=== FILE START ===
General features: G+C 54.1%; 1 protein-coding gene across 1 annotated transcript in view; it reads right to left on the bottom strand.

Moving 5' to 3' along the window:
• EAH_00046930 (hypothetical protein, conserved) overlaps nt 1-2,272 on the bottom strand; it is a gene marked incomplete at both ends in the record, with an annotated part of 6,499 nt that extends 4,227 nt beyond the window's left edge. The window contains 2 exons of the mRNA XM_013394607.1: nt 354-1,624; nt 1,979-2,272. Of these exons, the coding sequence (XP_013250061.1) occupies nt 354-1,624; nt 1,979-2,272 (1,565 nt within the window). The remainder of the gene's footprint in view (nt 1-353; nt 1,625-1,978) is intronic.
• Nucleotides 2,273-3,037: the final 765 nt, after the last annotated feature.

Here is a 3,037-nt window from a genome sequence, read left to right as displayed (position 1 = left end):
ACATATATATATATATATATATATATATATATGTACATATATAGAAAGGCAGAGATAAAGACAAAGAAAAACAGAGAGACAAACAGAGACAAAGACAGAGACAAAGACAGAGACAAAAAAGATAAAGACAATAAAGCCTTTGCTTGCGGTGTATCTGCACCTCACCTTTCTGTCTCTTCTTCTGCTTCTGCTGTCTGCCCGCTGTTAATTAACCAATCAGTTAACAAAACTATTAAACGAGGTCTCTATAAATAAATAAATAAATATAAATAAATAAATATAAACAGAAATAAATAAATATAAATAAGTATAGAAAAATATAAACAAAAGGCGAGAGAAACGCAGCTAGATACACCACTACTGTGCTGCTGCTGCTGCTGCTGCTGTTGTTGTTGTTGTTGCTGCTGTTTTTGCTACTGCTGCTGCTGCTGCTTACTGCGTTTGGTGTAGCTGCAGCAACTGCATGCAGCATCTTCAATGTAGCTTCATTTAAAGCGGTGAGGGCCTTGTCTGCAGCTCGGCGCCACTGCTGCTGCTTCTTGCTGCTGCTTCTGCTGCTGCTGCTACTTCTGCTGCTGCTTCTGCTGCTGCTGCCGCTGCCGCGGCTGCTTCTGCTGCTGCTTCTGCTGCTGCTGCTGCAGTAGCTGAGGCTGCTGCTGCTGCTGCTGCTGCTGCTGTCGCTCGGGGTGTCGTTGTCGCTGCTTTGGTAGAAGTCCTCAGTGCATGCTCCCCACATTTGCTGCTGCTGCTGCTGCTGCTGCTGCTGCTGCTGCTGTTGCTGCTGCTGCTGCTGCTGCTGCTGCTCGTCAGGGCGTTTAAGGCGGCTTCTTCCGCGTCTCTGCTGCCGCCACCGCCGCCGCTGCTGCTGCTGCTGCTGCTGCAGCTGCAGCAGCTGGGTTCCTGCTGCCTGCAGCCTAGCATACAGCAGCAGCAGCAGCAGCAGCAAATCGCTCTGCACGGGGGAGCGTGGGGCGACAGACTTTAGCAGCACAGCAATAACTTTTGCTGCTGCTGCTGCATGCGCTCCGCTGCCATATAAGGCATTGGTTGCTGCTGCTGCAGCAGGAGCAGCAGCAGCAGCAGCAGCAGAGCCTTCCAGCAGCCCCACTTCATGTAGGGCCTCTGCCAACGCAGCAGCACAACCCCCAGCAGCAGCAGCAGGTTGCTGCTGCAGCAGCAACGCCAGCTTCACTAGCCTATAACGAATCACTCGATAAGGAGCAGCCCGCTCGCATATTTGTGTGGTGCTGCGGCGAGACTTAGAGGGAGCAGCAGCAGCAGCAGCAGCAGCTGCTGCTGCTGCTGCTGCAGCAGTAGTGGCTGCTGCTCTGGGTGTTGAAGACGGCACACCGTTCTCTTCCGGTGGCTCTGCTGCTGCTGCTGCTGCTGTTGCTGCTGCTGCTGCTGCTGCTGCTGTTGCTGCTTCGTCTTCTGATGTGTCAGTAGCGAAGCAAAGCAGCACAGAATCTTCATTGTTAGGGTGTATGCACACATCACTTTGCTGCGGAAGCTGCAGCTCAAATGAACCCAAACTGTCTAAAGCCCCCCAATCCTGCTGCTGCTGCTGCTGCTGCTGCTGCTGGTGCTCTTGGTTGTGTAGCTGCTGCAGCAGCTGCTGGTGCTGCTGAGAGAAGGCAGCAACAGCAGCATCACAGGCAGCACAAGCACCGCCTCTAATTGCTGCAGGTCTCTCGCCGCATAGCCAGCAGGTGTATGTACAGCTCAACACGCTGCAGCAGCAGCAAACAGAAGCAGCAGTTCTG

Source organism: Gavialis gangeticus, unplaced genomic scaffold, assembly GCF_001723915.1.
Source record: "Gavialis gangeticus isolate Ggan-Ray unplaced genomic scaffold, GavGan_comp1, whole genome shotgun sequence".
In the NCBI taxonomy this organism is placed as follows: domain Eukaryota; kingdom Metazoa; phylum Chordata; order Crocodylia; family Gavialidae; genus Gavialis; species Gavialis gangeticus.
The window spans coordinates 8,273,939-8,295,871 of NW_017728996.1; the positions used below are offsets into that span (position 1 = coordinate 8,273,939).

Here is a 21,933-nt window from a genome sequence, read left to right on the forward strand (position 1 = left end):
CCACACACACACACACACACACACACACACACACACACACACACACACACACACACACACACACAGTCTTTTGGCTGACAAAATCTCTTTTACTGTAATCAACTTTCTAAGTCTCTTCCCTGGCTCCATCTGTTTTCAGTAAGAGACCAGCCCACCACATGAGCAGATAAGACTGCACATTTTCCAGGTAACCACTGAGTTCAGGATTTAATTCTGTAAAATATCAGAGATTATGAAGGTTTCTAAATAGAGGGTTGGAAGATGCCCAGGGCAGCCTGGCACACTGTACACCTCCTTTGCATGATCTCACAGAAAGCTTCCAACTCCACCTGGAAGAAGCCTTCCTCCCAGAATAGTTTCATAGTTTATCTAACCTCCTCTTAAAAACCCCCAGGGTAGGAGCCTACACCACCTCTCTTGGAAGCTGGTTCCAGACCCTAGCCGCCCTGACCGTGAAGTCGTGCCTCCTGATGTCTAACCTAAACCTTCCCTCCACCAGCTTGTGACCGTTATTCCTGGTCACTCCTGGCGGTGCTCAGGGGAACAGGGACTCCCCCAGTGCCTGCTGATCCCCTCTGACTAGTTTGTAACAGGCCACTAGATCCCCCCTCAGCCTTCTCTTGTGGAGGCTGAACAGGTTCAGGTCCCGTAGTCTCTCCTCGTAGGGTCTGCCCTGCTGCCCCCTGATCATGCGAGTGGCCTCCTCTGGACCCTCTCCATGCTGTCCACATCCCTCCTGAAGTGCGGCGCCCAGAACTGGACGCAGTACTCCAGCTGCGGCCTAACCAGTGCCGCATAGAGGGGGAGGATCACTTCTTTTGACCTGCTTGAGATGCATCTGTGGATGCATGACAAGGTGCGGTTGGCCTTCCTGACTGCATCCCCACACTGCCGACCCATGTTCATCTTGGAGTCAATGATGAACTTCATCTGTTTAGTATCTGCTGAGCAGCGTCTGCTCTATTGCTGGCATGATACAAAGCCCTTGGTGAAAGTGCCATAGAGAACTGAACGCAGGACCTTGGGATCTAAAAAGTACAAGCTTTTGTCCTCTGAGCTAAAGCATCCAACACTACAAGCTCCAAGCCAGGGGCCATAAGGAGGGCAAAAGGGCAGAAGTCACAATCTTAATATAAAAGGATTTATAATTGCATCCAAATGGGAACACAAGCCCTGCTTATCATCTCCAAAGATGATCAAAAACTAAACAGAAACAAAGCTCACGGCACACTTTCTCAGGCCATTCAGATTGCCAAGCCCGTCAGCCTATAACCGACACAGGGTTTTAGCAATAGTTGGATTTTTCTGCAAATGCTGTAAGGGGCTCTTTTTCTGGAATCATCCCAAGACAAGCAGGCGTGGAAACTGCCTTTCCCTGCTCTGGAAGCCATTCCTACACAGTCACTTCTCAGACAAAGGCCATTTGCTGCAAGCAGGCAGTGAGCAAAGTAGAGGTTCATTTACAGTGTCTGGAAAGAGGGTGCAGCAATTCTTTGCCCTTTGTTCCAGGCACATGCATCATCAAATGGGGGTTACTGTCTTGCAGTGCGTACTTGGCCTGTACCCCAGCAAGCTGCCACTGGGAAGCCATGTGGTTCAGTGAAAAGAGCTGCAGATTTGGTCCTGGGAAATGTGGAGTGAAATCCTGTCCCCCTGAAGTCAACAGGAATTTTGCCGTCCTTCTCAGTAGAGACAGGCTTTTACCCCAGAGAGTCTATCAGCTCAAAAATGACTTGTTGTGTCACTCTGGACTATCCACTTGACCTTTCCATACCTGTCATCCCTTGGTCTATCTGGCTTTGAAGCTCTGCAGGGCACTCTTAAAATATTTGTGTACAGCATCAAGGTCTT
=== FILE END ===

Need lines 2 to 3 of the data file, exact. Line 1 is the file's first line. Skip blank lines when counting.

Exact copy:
Moving 5' to 3' along the window:
• EAH_00046930 (hypothetical protein, conserved) overlaps nt 1-2,272 on the bottom strand; it is a gene marked incomplete at both ends in the record, with an annotated part of 6,499 nt that extends 4,227 nt beyond the window's left edge. The window contains 2 exons of the mRNA XM_013394607.1: nt 354-1,624; nt 1,979-2,272. Of these exons, the coding sequence (XP_013250061.1) occupies nt 354-1,624; nt 1,979-2,272 (1,565 nt within the window). The remainder of the gene's footprint in view (nt 1-353; nt 1,625-1,978) is intronic.